Film Reviews, News & Competitions


The Borderlands

Film Information

Plot: An Englishman, an Irishman and a Scotsman working for the Vatican journey to a church in the West Country to investigate a supposed miracle.
Release Date: Monday 7th April 2014
Format: DVD
Director(s): Elliot Goldner
Cast: Gordon Kennedy, Robin Hill, Aidan McArdle, Luke Neal, Patrick Godfrey
BBFC Certificate: 15
Running Time: 89 mins
Country Of Origin: UK
Review By: Edward Boff
Film Rating
3/ 5


Bottom Line

A very solidly made found footage title, that gives fleshed out, mature characters, and memorable scare sequences.

Posted March 30, 2014 by

Film Review

Found footage doesn’t seem to be going anywhere, and there’re several good reasons for that.  While at its worst it can be really cheap and gimmicky, done well it can be enormously immersiv, and can lead to very effective set-ups for scares.  The Borderlands is a new British entry to the sub-genre (or should that be format?) and it’s definitely one of the better ones.  There’s something very down to Earth about this film, it’s grounded in good performances of well-written characters, which makes the disturbing areas this story goes all the more shocking.

A small church somewhere deep in the West Country has made claim of a miracle, strange events caught on camera during a Christening.  As such, a Vatican team consisting of Deacon (Gordon Kennedy), Gray (Robin Hill), and Mark (Aidan McArdle) are sent to see if it’s genuine.  At first they are pretty sceptical, but they soon find that there is something going on with the church.  Whatever it is though, it most likely isn’t a sign from the Lord; it is something old, older than Christianity, and very malevolent.

It should be firstly mentioned that this is a well-made found footage movie.  It puts a lot of thought into, and finds decent answers to, the “drop the camera and run” problem a lot of these sort of films have.  It uses the cameras (both the characters’ headcams and the surveillance cameras they set up) limitations well, using the limited field of vision and lack of low light detail to build up mood.  Plus there’s no shakey-cam issues, it doesn’t try to cheaply hide effects behind dodgy filming.  On the contrary, some of the best scares are reveals made as the camera pans over.  Overall, while issues of “who’s editing this all together” do come to mind, it’s avoids most of the common pitfalls, and is really effective as found footage movies go.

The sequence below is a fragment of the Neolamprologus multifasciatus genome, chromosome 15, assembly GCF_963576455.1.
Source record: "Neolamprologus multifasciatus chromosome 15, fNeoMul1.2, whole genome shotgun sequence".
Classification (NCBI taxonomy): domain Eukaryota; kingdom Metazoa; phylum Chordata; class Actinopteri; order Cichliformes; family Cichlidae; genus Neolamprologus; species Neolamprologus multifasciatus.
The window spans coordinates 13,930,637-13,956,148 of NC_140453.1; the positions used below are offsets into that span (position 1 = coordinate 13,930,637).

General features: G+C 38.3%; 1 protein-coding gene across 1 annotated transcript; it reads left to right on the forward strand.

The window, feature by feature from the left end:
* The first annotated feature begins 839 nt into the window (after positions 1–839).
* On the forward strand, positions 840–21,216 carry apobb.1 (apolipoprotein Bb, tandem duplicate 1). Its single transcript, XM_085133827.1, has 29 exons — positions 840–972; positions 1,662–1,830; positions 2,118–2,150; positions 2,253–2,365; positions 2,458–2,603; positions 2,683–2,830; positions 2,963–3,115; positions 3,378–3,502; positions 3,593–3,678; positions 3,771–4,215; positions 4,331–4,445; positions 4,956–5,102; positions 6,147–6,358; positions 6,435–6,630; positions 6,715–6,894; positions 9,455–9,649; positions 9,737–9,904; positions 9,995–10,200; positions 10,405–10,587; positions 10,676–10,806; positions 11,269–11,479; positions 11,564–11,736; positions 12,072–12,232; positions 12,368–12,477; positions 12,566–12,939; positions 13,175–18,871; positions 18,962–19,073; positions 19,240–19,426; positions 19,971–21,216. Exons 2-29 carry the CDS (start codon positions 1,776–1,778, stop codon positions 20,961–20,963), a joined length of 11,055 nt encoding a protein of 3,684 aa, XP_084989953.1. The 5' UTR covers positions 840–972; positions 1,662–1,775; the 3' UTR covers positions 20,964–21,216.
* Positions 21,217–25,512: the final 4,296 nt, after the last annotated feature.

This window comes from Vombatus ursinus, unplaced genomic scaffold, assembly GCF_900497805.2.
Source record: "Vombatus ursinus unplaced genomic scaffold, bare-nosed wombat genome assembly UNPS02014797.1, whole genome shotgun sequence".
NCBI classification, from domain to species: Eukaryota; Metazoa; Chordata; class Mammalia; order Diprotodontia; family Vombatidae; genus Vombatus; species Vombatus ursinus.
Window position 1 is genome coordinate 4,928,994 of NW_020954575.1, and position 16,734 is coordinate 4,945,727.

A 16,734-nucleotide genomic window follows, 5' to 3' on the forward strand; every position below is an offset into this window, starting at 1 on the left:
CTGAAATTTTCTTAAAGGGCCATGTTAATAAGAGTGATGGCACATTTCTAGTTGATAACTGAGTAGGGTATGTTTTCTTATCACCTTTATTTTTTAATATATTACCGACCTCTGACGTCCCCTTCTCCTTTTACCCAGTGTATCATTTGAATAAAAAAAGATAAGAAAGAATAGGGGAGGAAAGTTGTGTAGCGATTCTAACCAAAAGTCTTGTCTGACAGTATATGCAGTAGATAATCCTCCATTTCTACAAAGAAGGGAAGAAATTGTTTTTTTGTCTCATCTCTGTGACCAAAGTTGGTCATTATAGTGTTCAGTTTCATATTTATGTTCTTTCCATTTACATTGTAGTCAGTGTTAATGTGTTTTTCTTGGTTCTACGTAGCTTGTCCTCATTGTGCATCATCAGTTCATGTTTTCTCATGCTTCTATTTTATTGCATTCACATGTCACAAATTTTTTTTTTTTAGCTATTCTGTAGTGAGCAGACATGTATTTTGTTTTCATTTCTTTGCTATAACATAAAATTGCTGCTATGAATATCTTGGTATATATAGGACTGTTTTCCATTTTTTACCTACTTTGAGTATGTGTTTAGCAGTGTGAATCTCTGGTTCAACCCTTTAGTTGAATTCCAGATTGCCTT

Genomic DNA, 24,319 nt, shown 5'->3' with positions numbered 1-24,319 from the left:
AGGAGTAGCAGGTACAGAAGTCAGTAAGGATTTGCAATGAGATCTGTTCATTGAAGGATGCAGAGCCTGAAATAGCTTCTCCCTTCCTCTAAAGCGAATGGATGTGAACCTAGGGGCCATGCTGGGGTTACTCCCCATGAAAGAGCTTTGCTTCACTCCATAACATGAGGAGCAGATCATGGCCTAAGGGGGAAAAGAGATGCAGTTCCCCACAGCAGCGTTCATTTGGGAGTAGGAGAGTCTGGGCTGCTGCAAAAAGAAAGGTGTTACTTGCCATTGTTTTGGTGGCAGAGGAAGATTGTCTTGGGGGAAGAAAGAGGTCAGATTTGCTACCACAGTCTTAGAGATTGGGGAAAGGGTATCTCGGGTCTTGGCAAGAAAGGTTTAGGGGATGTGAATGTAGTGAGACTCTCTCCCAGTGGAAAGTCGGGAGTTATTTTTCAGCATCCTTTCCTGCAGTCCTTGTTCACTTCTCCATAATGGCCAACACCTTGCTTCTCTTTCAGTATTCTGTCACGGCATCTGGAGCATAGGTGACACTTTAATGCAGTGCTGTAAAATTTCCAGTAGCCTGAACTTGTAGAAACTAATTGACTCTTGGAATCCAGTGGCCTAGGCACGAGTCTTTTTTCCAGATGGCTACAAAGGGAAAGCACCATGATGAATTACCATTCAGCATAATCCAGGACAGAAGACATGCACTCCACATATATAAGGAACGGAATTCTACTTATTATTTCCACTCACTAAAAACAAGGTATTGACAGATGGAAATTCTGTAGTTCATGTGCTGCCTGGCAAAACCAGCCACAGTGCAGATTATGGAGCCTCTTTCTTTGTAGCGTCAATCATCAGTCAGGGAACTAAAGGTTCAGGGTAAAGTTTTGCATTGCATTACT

Characterisation is pretty good in this film too.  The main leads have good chemistry, and it’s always good to see a modern horror film based around professional adults, not the usual teens/twenty-somethings that overpopulate the genre.  What’s interesting is the way that the characters view events is almost the opposite to what one might expect, but in a logical way.  Gray is the least religious on the team, being their tech guy, Deacon is a professional investigator who’s been with the church for years, and Mark is a fully ordained priest.  Yet it’s the latter two who are the most sceptical about what’s going at first, almost ready to write-off the whole thing as a scam before going inside.  This, and other good character traits, definitely show the quality of the writing at work, and really builds the connection to the cast.  Gray and Deacon are perhaps some of the most likeable and human feeling horror leads of recent years and even the side characters get a bit of decent depth.  One excellent touch is the moment one realises why the local priest (Luke Neal) is so desperate for the events to be a true miracle; because he knows there’s a truly horrifying alternative.

Where this film really excels though is in the horror credentials.  It uses a lot of older ideas exceedingly well, with the modern found footage styling mixed in well with elements straight out of M.R. James and H.P. Lovecraft at points.  The main weapon this film uses to scare you is in sound design, like the strange scratching from the walls, or a baby’s crying coming seemingly out of nowhere.  In fact, it manages to make scenes shot in picturesque English countryside terrifying, especially in one very smart subliminal scare that you may need to rewind and freeze frame to make certain you’ve seen what you thought you did.  It all builds to the climax extremely well.  Unfortunately, while it is a shocking and claustrophobic climax, with a final sting that reveals the sheer scale of what they’ve been facing, it’s a bit unsatisfying, leaving more than a few loose ends.  There seems to be hints of something very wrong with the local villagers, but this gets left somewhat unresolved.  Still, it’s one of the most unnerving final scenes in quite a while.

While the final act doesn’t quite live up to the work the rest of the film did, this is superior horror fare.  It has characters one can get invested in, big ideas in regards to belief explored well, and it delivers a good mix of current age and old school scares.  The Borderlands won’t reinvent the genre or British horror, but it is an effective fright flick that’s well worth checking out.

Edward Boff



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